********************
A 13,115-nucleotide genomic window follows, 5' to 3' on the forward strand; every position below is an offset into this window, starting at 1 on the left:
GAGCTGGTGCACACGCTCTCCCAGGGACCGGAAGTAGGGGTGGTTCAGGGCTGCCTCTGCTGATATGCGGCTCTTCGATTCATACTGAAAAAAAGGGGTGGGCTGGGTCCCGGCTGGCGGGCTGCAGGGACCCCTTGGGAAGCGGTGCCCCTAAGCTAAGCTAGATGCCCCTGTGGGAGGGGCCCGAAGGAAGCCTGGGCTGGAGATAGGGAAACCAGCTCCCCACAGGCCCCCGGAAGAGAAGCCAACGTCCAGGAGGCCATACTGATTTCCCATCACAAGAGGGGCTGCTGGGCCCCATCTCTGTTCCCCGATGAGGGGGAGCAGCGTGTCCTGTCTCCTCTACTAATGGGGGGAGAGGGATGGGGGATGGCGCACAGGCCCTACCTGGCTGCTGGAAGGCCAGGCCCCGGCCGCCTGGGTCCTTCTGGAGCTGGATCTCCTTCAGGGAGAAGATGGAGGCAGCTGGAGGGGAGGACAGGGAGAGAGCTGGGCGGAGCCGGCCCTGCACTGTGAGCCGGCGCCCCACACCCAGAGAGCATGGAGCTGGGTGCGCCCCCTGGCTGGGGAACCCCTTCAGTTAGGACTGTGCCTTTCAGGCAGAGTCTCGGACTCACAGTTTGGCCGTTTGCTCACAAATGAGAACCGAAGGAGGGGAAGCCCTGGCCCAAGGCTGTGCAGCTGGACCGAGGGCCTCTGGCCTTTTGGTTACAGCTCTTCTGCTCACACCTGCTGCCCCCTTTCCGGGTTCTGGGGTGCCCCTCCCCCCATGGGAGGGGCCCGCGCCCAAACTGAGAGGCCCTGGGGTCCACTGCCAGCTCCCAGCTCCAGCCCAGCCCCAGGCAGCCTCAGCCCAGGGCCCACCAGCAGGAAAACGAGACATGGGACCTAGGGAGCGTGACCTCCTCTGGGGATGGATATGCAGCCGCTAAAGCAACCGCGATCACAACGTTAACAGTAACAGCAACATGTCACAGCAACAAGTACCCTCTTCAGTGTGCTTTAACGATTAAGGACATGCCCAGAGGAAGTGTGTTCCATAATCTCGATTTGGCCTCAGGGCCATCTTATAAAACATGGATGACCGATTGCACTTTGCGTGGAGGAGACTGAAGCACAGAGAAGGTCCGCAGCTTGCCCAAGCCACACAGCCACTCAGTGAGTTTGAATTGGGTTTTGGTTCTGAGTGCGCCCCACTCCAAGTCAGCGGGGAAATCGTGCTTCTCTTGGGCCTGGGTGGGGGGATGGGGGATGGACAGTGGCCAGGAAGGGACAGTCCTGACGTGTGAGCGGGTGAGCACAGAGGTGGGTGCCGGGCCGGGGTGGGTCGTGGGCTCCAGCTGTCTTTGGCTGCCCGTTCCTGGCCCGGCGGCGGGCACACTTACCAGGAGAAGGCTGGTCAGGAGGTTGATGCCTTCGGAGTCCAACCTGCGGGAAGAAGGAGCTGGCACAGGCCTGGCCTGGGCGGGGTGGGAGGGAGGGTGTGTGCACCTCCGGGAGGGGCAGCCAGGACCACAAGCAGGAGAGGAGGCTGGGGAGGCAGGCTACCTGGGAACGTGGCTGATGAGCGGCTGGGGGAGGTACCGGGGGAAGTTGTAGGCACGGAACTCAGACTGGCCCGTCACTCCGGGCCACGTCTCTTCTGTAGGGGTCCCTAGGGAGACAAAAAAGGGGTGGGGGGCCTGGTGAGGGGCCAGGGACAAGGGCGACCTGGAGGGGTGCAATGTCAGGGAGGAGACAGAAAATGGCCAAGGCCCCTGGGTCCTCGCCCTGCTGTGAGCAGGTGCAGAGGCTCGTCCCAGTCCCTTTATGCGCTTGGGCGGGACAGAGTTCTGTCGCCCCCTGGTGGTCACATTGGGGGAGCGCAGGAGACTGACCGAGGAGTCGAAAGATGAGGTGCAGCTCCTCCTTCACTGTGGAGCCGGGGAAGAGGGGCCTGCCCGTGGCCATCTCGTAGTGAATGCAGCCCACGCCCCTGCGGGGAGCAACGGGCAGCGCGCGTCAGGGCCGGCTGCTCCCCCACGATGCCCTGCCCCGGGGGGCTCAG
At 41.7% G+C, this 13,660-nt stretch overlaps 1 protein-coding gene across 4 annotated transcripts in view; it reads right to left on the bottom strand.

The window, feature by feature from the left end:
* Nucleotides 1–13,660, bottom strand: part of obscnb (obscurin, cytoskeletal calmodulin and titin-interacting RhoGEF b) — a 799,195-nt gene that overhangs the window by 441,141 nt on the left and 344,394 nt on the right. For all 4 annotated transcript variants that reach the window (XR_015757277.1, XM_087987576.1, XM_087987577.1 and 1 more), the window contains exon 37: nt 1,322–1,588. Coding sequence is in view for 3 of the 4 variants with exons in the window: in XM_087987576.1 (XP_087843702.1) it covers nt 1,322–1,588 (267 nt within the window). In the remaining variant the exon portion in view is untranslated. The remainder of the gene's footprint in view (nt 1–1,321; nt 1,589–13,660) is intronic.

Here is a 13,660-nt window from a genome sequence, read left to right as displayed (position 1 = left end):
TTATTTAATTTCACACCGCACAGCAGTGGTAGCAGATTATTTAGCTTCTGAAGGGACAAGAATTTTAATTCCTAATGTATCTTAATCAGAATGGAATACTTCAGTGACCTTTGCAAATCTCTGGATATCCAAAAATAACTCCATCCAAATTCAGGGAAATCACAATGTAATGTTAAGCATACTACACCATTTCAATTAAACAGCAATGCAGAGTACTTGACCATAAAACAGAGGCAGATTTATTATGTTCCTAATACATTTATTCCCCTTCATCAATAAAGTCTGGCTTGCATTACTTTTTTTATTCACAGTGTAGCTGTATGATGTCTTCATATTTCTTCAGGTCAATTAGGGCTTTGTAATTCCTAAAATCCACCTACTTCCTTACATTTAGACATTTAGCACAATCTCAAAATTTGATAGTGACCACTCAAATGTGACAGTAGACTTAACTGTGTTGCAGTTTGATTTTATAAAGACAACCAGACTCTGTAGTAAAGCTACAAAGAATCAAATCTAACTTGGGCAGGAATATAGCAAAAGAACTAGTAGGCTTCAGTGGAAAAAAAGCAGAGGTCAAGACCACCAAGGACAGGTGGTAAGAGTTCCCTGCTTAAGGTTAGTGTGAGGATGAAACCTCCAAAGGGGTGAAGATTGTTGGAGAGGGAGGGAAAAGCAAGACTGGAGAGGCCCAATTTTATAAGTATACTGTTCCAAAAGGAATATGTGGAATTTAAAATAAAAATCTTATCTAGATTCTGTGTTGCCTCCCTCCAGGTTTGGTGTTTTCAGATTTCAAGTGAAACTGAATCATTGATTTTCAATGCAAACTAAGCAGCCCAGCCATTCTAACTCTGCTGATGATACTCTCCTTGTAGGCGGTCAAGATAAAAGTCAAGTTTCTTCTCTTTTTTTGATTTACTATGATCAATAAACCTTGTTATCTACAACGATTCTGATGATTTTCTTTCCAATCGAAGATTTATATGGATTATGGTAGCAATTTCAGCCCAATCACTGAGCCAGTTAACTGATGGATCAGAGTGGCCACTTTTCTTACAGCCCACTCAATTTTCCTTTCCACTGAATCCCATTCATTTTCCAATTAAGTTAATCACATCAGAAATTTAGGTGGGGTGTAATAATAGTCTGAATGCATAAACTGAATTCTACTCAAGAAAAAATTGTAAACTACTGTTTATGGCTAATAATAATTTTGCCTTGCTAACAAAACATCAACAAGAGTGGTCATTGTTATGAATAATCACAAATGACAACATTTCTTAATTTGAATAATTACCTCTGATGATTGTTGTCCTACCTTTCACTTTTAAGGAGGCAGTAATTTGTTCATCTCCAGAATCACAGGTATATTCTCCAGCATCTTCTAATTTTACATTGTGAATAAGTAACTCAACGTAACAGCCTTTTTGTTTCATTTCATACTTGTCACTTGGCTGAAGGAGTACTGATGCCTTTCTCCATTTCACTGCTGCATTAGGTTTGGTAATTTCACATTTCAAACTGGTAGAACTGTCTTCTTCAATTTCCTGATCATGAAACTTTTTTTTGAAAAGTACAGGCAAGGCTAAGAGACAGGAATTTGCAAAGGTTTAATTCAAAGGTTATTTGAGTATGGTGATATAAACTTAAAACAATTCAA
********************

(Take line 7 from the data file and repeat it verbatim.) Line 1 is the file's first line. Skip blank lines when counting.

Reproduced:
TTATTTAATTTCACACCGCACAGCAGTGGTAGCAGATTATTTAGCTTCTGAAGGGACAAGAATTTTAATTCCTAATGTATCTTAATCAGAATGGAATACTTCAGTGACCTTTGCAAATCTCTGGATATCCAAAAATAACTCCATCCAAATTCAGGGAAATCACAATGTAATGTTAAGCATACTACACCATTTCAATTAAACAGCAATGCAGAGTACTTGACCATAAAACAGAGGCAGATTTATTATGTTCCTAATACATTTATTCCCCTTCATCAATAAAGTCTGGCTTGCATTACTTTTTTTATTCACAGTGTAGCTGTATGATGTCTTCATATTTCTTCAGGTCAATTAGGGCTTTGTAATTCCTAAAATCCACCTACTTCCTTACATTTAGACATTTAGCACAATCTCAAAATTTGATAGTGACCACTCAAATGTGACAGTAGACTTAACTGTGTTGCAGTTTGATTTTATAAAGACAACCAGACTCTGTAGTAAAGCTACAAAGAATCAAATCTAACTTGGGCAGGAATATAGCAAAAGAACTAGTAGGCTTCAGTGGAAAAAAAGCAGAGGTCAAGACCACCAAGGACAGGTGGTAAGAGTTCCCTGCTTAAGGTTAGTGTGAGGATGAAACCTCCAAAGGGGTGAAGATTGTTGGAGAGGGAGGGAAAAGCAAGACTGGAGAGGCCCAATTTTATAAGTATACTGTTCCAAAAGGAATATGTGGAATTTAAAATAAAAATCTTATCTAGATTCTGTGTTGCCTCCCTCCAGGTTTGGTGTTTTCAGATTTCAAGTGAAACTGAATCATTGATTTTCAATGCAAACTAAGCAGCCCAGCCATTCTAACTCTGCTGATGATACTCTCCTTGTAGGCGGTCAAGATAAAAGTCAAGTTTCTTCTCTTTTTTTGATTTACTATGATCAATAAACCTTGTTATCTACAACGATTCTGATGATTTTCTTTCCAATCGAAGATTTATATGGATTATGGTAGCAATTTCAGCCCAATCACTGAGCCAGTTAACTGATGGATCAGAGTGGCCACTTTTCTTACAGCCCACTCAATTTTCCTTTCCACTGAATCCCATTCATTTTCCAATTAAGTTAATCACATCAGAAATTTAGGTGGGGTGTAATAATAGTCTGAATGCATAAACTGAATTCTACTCAAGAAAAAATTGTAAACTACTGTTTATGGCTAATAATAATTTTGCCTTGCTAACAAAACATCAACAAGAGTGGTCATTGTTATGAATAATCACAAATGACAACATTTCTTAATTTGAATAATTACCTCTGATGATTGTTGTCCTACCTTTCACTTTTAAGGAGGCAGTAATTTGTTCATCTCCAGAATCACAGGTATATTCTCCAGCATCTTCTAATTTTACATTGTGAATAAGTAACTCAACGTAACAGCCTTTTTGTTTCATTTCATACTTGTCACTTGGCTGAAGGAGTACTGATGCCTTTCTCCATTTCACTGCTGCATTAGGTTTGGTAATTTCACATTTCAAACTGGTAGAACTGTCTTCTTCAATTTCCTGATCATGAAACTTTTTTTTGAAAAGTACAGGCAAGGCTAAGAGACAGGAATTTGCAAAGGTTTAATTCAAAGGTTATTTGAGTATGGTGATATAAACTTAAAACAATTCAA